Statement by Rebecca Barnhardt, Bucklin , Kansas
In Opposition to Senate Resolution 1711
February 14, 2013
Forty-two years ago, I prepared and presented a talk entitled “Predators Need to Prey”for the Cowley County 4-H Days. It discussed the balance of nature and how Mother Nature provided a method to control the population of plentiful herbivores. Very simply, herbivores served as a food source for the less-abundant predators. Although I was only 9 years old, I understood this delicate balance that the earth had created. Sadly, a few residents of Logan County, Kansas mistakenly believe they can totally“improve” Mother Nature’s design and use the poison Rozol to not only control but also ERADICATE the native prairie dog from the short grass prairie.
Logan County currently has a population of prairie dogs living on private land. Prairie dogs are THE keystone animal in the prairie ecology, and many prairie species rely on prairie dogs not only for food but also for housing. Swift foxes, snakes, Ornate Box Turtles, several species of toads, frogs and salamanders, several species of reptiles including lizards and snakes, and a diversity of invertebrates including tumble bugs use prairie dog burrows at various times of the year. In the summer, Burrowing Owls nest and raise their young in prairie dog holes, as do Swift Foxes when they modify the burrows as dens.
Raptors, including Ferruginous Hawks, Golden Eagles and Bald Eagles, Swift Foxes, Coyotes, Badgers, and yes, the Black-Footed Ferret, rely on the prairie dog for food. Without the prairie dog, many of these animals will become scarce or disappear altogether from some parts of our prairie landscape.
The prevailing attitude in Logan County is that poisoning with Rozol is the answer to control the prairie dog population. It IS effective, but what many people don’t realize is that Rozol is a second-generation poison. This means that a predator that eats a poisoned prairie dog is also poisoned, and many die the same excruciating death as a poisoned prairie dog. Federally protected species such as Ferruginous Hawks, Golden Eagles, and Bald Eagles have all been victims of secondary Rozol poisoning, as have been imperiled species including Swift Foxes.
Black-footed Ferrets are THE MOST endangered mammal in North America. Kansas is LUCKY to have a reintroduction site and private landowners willing to host them. My parents, Gordon and Martha Barnhardt, along with Larry and Betty Haverfield and Mrs. Blank are these landowners. They also want to control the population of prairie dogs but want to do it without spreading toxins throughout the environment. Black-footed Ferrets are an obligate predator of prairie dogs—and part of the natural method of prairie dog control that they prefer.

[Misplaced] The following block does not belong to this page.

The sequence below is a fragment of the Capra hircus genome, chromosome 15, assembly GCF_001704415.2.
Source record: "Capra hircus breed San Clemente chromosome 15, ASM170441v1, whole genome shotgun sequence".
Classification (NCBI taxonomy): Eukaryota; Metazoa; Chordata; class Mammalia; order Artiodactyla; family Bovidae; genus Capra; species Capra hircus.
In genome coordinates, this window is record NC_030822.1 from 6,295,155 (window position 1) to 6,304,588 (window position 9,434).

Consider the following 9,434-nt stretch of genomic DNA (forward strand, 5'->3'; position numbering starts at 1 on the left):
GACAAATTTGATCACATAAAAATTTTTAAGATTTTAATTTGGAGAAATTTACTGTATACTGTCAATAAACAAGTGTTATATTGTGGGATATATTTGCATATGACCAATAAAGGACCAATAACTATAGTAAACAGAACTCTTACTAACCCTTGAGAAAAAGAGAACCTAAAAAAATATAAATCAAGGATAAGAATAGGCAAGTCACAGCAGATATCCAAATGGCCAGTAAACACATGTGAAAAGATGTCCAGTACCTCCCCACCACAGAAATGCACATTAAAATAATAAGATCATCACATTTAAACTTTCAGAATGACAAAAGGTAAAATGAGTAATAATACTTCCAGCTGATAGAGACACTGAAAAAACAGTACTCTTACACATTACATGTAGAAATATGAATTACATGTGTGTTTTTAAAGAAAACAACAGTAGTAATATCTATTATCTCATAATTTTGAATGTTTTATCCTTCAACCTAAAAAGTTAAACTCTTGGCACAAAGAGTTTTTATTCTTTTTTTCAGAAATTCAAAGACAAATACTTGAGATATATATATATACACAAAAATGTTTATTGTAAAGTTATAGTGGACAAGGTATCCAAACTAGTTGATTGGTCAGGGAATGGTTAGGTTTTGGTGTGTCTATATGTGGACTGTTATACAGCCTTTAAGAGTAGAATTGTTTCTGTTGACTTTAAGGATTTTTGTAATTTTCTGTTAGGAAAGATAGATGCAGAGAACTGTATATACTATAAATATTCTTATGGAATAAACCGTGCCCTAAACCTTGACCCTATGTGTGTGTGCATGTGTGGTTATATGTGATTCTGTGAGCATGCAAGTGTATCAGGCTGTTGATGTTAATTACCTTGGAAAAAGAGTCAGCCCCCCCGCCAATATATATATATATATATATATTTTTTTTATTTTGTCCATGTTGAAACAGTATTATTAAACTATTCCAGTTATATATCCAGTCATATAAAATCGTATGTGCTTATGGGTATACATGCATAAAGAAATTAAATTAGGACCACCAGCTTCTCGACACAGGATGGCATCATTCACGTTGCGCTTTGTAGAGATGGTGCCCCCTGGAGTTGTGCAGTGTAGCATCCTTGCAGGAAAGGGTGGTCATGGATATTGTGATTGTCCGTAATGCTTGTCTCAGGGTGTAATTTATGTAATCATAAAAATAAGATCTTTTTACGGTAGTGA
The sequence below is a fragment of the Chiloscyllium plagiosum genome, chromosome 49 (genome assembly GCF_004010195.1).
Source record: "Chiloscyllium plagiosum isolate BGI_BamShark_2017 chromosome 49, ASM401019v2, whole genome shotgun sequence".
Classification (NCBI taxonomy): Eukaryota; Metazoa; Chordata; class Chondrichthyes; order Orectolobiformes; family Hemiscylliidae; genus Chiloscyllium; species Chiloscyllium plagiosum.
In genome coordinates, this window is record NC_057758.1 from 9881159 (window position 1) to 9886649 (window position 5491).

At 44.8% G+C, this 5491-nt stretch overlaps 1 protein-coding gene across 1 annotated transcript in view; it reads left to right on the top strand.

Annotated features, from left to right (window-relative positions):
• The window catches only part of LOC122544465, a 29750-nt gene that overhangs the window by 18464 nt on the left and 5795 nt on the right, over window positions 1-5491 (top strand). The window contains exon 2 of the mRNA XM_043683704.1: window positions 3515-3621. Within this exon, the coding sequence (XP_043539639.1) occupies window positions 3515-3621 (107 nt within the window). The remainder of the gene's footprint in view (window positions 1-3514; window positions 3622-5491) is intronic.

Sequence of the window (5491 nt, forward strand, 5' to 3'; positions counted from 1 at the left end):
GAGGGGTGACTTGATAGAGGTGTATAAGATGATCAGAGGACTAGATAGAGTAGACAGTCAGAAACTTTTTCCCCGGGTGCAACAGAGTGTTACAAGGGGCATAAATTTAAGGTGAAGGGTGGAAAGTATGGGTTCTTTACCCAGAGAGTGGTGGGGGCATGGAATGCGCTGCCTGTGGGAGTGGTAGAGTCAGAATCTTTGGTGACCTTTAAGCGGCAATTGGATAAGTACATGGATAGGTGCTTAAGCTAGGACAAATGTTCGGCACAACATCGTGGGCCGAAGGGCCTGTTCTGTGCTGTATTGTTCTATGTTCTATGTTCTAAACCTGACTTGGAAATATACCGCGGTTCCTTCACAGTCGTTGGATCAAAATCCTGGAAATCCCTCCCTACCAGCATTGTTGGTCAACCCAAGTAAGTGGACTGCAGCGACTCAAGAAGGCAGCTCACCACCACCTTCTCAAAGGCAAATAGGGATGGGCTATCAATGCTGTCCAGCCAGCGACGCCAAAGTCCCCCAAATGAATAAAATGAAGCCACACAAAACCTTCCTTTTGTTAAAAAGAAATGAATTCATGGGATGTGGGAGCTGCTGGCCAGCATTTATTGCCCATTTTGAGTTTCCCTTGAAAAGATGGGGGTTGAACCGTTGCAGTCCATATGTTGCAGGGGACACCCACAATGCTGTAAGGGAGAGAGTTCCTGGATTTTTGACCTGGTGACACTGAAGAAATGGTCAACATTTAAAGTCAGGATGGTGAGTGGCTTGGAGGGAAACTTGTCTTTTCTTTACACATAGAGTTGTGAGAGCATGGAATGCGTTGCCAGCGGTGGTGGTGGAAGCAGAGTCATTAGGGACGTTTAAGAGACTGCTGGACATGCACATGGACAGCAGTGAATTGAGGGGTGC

Neighbors are provided, at no cost to themselves, control of prairie dogs that stray onto their land. Additionally, a variety of measures, including special fencing, have been put around the BFF reintroduction sites to substantially diminish movement of prairie dogs onto neighboring property.
Gordon and Martha Barnhardt are private landowners who have the right to manage the prairie dog population on their property in the manner that they choose. They did not introduce prairie dogs to this property. Prairie dogs have lived in this area for millions of years.
It is important to keep and preserve examples of the different native bio-types. The short grass prairie is the one at hand. We have a responsibility to future generations to keep some examples of native North America as close to how it originally existed as we can. Buffalo herds are gone, replaced by cattle as the large grazers. Prairie dogs are the small grazers, and more importantly, the keystone species that many other species of conservation concern depend on.
It would be foolish and shortsighted to drive prairie dogs to extinction, which appears to be the goal of the Logan County Commissioners, the Kansas Farm Bureau, and some local politicians. The loss of the prairie dog will result in the loss of much of the richness of wildlife on the short grass prairie as we know it. And future 9-year- olds will no longer be able to see Mother Nature’s ingenious design at work.
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